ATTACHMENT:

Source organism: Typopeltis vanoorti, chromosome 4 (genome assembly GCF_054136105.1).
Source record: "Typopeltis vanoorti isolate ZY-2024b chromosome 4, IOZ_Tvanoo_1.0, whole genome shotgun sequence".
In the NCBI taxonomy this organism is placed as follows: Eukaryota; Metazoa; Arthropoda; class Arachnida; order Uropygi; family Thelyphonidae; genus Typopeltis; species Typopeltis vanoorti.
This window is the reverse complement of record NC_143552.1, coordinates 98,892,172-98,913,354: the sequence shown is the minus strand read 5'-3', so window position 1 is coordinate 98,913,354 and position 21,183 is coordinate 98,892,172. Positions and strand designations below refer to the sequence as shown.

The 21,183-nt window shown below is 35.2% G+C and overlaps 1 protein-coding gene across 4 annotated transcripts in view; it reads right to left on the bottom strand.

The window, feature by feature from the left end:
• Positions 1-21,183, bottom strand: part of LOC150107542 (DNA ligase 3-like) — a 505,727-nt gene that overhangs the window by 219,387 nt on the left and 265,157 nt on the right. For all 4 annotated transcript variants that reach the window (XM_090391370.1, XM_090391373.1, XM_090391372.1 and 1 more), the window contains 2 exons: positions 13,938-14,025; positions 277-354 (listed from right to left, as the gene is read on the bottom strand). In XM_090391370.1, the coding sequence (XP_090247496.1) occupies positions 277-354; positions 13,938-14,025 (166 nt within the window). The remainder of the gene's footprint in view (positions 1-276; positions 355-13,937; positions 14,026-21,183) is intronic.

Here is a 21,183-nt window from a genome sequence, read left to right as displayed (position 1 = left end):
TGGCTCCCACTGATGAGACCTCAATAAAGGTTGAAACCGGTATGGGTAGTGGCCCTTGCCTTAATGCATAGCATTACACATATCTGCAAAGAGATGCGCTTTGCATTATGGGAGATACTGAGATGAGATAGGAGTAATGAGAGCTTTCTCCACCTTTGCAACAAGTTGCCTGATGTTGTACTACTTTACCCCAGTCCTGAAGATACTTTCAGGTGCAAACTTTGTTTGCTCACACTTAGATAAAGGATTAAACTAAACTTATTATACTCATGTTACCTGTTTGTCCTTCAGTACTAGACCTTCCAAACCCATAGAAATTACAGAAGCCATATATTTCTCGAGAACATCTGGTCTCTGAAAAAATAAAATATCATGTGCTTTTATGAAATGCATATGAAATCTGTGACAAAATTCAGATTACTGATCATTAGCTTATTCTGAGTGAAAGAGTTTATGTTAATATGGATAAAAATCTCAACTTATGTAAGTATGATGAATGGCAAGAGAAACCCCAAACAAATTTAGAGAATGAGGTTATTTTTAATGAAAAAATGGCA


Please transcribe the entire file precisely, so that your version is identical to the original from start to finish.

Source organism: Typopeltis vanoorti, chromosome 4 (genome assembly GCF_054136105.1).
Source record: "Typopeltis vanoorti isolate ZY-2024b chromosome 4, IOZ_Tvanoo_1.0, whole genome shotgun sequence".
In the NCBI taxonomy this organism is placed as follows: Eukaryota; Metazoa; Arthropoda; class Arachnida; order Uropygi; family Thelyphonidae; genus Typopeltis; species Typopeltis vanoorti.
This window is the reverse complement of record NC_143552.1, coordinates 98,892,172-98,913,354: the sequence shown is the minus strand read 5'-3', so window position 1 is coordinate 98,913,354 and position 21,183 is coordinate 98,892,172. Positions and strand designations below refer to the sequence as shown.

The 21,183-nt window shown below is 35.2% G+C and overlaps 1 protein-coding gene across 4 annotated transcripts in view; it reads right to left on the bottom strand.

The window, feature by feature from the left end:
• Positions 1-21,183, bottom strand: part of LOC150107542 (DNA ligase 3-like) — a 505,727-nt gene that overhangs the window by 219,387 nt on the left and 265,157 nt on the right. For all 4 annotated transcript variants that reach the window (XM_090391370.1, XM_090391373.1, XM_090391372.1 and 1 more), the window contains 2 exons: positions 13,938-14,025; positions 277-354 (listed from right to left, as the gene is read on the bottom strand). In XM_090391370.1, the coding sequence (XP_090247496.1) occupies positions 277-354; positions 13,938-14,025 (166 nt within the window). The remainder of the gene's footprint in view (positions 1-276; positions 355-13,937; positions 14,026-21,183) is intronic.

Here is a 21,183-nt window from a genome sequence, read left to right as displayed (position 1 = left end):
TGGCTCCCACTGATGAGACCTCAATAAAGGTTGAAACCGGTATGGGTAGTGGCCCTTGCCTTAATGCATAGCATTACACATATCTGCAAAGAGATGCGCTTTGCATTATGGGAGATACTGAGATGAGATAGGAGTAATGAGAGCTTTCTCCACCTTTGCAACAAGTTGCCTGATGTTGTACTACTTTACCCCAGTCCTGAAGATACTTTCAGGTGCAAACTTTGTTTGCTCACACTTAGATAAAGGATTAAACTAAACTTATTATACTCATGTTACCTGTTTGTCCTTCAGTACTAGACCTTCCAAACCCATAGAAATTACAGAAGCCATATATTTCTCGAGAACATCTGGTCTCTGAAAAAATAAAATATCATGTGCTTTTATGAAATGCATATGAAATCTGTGACAAAATTCAGATTACTGATCATTAGCTTATTCTGAGTGAAAGAGTTTATGTTAATATGGATAAAAATCTCAACTTATGTAAGTATGATGAATGGCAAGAGAAACCCCAAACAAATTTAGAGAATGAGGTTATTTTTAATGAAAAAATGGCA